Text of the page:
NEW YORK (CBSNewYork) – As we continue our tour of spots in New York that are off limits to the general public, what better place to profile than the Grand Central Terminal, which just celebrated its centennial.

Grand Central Terminal is the world’s largest rail terminal. It covers 49 acres, going from 42nd Street all the way up to 97th Street, with Park Avenue essentially built on much of its roof.

It’s among the six most visited sites in New York City. Every day, 750,000 people go through Grand Central, but about 200,000 of them don’t ever board a train. Many people just go there for lunch or a tour – but not like this one.

Metro-North Railroad’s Dan Brucker served as tour guide.

Here are some of the sites in Grand Central they saw:


People will immediately recognize the massive arched windows on the east and west sides of the main concourse. Running behind those huge windows are a series of catwalks at various levels, mostly for maintenance (and the odd lucky journalist).


Among the beauties of Grand Central are the various bare-bulb chandeliers. Here are the chandeliers along the south side of the main concourse, hanging below skylights.


It is from this room that the entire railroad is kept on track. Brucker said the people in this room know where every single piece of equipment is. If a train has a maintenance issue is, they know exactly where to find its replacement.


Behind master control is a series of ladders and narrow passages that lead to a one-of-a-kind work of art and time-keeping.

It looks great from the outside, but stepping inside it was like something out of the movie “Hugo.”


190 feet below the lower level, which is itself three stories below street level, is a space that you won’t see on any map. It’s called the M42 sub-basement.

During World War II, from end to end of a space the size of the main concourse, were massive AC to DC rotary converters which provided power to the terminal.

This power station was vital to the war effort and were it taken out, it would have crippled 80 percent of troop and materiel movements in the northeast.


According to Metro-North Railroad, their lost and found is the most successful lost and found in the world. They have an 80 percent return rate.

Jim Fergusson’s Railway and Tramway Station Lists

Jim’s Site contains an expanding series of lists aiming to record all passenger stations and stopping places for various railway and tramway systems throughout the world. This includes relocated and restricted use stations (e.g. for private use, workmen, sports events, armed forces, etc), where information has been found. Information is given either on an “all time” basis or for a particular date or period. All lists give stations and stops in geographical sequence for each line.

He also has a lot of cool trivia

A. Some favourite station names:


Old Armchair Bridge
No Name
Champagne Fountain
Garden of the Gods
Call of the Wild
Haunted House
Rough & Ready
Shoe Heel
Horse Thief
Young Man’s Butte


Bat & Ball
Flowery Field
Hall i’ th’ Wood
Westward Ho!
Messrs Sanders & Co.s Orchid Sheds


Road to Herb Lake Gold Mines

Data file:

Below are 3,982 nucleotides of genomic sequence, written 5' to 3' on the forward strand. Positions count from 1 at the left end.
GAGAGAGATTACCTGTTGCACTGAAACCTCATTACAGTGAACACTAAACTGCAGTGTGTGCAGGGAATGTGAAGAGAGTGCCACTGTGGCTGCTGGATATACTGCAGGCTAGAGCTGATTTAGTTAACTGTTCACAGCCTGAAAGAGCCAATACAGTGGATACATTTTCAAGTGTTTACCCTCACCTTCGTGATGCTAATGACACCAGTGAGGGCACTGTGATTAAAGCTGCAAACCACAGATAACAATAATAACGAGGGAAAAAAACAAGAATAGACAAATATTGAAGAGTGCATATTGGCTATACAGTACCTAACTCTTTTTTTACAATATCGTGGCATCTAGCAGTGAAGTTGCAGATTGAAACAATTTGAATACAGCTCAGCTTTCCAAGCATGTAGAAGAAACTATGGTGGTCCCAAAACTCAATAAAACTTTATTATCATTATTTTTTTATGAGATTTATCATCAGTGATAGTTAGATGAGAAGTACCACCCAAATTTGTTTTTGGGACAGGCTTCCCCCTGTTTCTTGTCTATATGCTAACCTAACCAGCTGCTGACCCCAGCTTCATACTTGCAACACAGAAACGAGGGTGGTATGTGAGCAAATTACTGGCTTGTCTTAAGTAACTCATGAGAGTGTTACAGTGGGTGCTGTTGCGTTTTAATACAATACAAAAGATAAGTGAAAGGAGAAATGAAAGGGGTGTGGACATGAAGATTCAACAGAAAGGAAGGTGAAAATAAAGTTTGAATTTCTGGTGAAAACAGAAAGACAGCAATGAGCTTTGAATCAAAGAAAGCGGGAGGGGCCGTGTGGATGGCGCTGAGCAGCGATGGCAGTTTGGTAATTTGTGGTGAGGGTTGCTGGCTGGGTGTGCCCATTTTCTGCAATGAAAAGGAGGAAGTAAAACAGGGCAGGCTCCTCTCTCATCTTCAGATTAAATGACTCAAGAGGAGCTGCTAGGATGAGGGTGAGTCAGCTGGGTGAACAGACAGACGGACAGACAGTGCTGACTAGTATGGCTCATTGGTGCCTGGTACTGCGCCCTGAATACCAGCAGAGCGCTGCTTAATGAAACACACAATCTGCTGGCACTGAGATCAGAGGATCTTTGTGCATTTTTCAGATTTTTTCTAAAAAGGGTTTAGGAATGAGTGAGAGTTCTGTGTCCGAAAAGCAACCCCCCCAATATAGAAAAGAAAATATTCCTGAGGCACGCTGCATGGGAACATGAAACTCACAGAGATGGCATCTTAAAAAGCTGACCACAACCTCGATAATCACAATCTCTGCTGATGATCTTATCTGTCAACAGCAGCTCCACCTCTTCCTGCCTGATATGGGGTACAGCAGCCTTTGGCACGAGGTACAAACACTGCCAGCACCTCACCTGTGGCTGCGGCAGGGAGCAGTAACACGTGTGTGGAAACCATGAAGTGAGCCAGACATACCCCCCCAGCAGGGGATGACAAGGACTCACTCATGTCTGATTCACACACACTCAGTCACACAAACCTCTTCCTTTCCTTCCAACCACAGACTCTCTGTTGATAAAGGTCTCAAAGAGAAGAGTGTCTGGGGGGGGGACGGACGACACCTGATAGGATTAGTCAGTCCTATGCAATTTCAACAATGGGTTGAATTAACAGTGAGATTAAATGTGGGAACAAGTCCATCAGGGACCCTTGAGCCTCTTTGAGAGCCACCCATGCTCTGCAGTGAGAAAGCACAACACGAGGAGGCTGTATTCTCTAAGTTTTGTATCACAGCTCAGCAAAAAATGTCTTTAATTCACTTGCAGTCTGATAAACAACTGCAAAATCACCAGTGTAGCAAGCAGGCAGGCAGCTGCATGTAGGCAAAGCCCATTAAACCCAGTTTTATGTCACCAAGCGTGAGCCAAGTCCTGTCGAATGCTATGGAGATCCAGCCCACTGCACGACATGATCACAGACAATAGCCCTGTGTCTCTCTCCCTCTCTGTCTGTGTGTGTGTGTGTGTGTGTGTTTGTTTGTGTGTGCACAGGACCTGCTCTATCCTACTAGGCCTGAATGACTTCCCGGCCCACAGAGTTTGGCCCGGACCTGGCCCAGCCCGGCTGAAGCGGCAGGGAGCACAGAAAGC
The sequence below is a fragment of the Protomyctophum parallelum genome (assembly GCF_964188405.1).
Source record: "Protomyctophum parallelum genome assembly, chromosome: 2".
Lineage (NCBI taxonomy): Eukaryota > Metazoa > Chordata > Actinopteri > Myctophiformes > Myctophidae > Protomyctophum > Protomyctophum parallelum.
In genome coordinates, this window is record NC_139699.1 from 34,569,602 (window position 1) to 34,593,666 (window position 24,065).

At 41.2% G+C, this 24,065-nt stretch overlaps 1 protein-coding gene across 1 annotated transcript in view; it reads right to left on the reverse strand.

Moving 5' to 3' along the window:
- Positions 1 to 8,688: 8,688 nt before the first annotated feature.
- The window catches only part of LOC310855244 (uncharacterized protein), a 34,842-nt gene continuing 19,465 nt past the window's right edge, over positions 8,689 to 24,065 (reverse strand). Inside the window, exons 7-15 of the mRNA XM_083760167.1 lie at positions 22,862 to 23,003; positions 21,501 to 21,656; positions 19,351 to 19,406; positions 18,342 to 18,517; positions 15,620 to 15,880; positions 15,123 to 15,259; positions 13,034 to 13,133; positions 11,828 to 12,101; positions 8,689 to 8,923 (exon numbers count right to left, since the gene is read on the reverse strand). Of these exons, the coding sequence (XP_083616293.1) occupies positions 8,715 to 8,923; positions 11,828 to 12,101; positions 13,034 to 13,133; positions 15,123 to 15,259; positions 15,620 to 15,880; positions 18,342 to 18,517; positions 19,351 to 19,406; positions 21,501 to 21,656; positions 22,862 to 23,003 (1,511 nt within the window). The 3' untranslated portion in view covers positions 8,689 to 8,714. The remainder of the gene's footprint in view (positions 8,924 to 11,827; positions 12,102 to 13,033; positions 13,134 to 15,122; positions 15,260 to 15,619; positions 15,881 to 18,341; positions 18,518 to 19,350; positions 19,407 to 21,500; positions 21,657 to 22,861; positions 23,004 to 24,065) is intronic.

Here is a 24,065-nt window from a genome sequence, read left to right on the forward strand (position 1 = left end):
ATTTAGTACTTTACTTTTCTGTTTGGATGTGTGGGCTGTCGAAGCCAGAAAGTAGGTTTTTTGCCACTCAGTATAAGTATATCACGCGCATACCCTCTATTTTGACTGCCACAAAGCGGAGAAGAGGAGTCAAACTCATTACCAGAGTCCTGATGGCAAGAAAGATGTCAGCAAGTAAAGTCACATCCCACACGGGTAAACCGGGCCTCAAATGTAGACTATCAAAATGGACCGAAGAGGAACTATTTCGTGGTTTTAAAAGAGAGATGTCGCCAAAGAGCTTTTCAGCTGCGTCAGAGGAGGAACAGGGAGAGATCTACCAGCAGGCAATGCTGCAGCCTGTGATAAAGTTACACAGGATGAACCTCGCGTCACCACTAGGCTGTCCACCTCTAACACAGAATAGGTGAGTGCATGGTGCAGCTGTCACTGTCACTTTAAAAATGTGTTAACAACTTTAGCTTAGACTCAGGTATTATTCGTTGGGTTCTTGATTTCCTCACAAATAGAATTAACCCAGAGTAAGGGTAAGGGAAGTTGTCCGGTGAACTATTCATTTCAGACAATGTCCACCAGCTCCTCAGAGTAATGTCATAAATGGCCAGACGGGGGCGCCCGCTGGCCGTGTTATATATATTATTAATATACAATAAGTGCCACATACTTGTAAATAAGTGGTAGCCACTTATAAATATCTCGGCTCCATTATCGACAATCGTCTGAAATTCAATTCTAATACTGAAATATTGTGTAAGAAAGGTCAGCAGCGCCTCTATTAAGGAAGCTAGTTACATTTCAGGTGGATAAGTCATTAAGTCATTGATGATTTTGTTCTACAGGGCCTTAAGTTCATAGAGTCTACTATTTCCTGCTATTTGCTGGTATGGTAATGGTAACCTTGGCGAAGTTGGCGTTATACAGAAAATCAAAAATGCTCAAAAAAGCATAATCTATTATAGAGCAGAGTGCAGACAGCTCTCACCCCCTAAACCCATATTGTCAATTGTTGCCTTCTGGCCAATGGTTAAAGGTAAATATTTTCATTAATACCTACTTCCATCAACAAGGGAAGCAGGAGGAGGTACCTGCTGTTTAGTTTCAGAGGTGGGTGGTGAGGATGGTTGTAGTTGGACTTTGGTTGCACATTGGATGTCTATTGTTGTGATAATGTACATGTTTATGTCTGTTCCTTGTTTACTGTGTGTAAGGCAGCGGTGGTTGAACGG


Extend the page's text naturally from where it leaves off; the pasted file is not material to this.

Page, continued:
Ha! Ha! Junction

South Africa:

Jumbo Halt



B. Longest Station Names

Baltimore & Ohio South-Western & Cleveland Cincinnati Chicago & St. Louis Junction (69 letters – USA)

Longest single word:

Llanfairpwllgwyngyllgogerychrwyrndrobwllllantysiliogogogoch (58 letters – Wales) However, this is a fabricated name to encourage tourism. Timetables only show Llanfairpwllgwyngyll.

Minami-Aso-Mizono-Mareru-Satohakusui-Kogen (37 letters, Japan).

Venkatanarasimharajuvaripeta Halt (28 + 4 letters, India)

C. Shortest Station Names


I can find no station names composed only of a single letter or number. The village of “Y” in France, the world’s shortest place name, unfortunately never had a railway station. There are many stations only referred to by numbers, but the number always follows the words “Station No. ….” or “Stopping Place No….”

There are many station names composed of 2 letters. “Ii” in Hawaii is my favourite.

D. Statistics

(all time passenger routes, including lines now closed to passengers, excluding metros, tramways and modern light rail systems and interurban railways). * AAR maximum total (1920: 252,845) plus additions for extra state by state mileages in earlier and later years and 1% allowance for lines closed/opened before/after state maximum mileage

Passenger Route Mileages World: 850,000 miles (1943 Rly Year Book 790,000 + 10% lines closed before/opened after )


All time 260.000 miles (RRs) *
16,000 miles (Interurbans)
Today 26,000 miles (23,000 Amtrak + 3000 commuter lines)


All time 21,250 (21,000 NR + 250 LT)
Today 10,500 (10,250 NR + 250 LT)

Passenger stations and stops:


All time 300,000 (tentative guess!)


All time 100,000 (75,000 Dr Koch 1931 + UK + closed/opened before/after + halts not included)


All time 100,000 (RRs, assuming average 3 miles between stations/stops)
35,000 (Interurbans, assuming 2 stops per mile)

Today 1,600 (500 Amtrak + 1,100 Commuter, excldg Metro, Light Rail & Heritage)


All time 12,000 (Based on Quicks Chronology, 16 x 2 x 372 pages)

Today 2,800 (2,500 NR + 300 LUL/DLR, excldg other Metro, Tramways & Heritage)

Most common station name in USA:

The contenders are: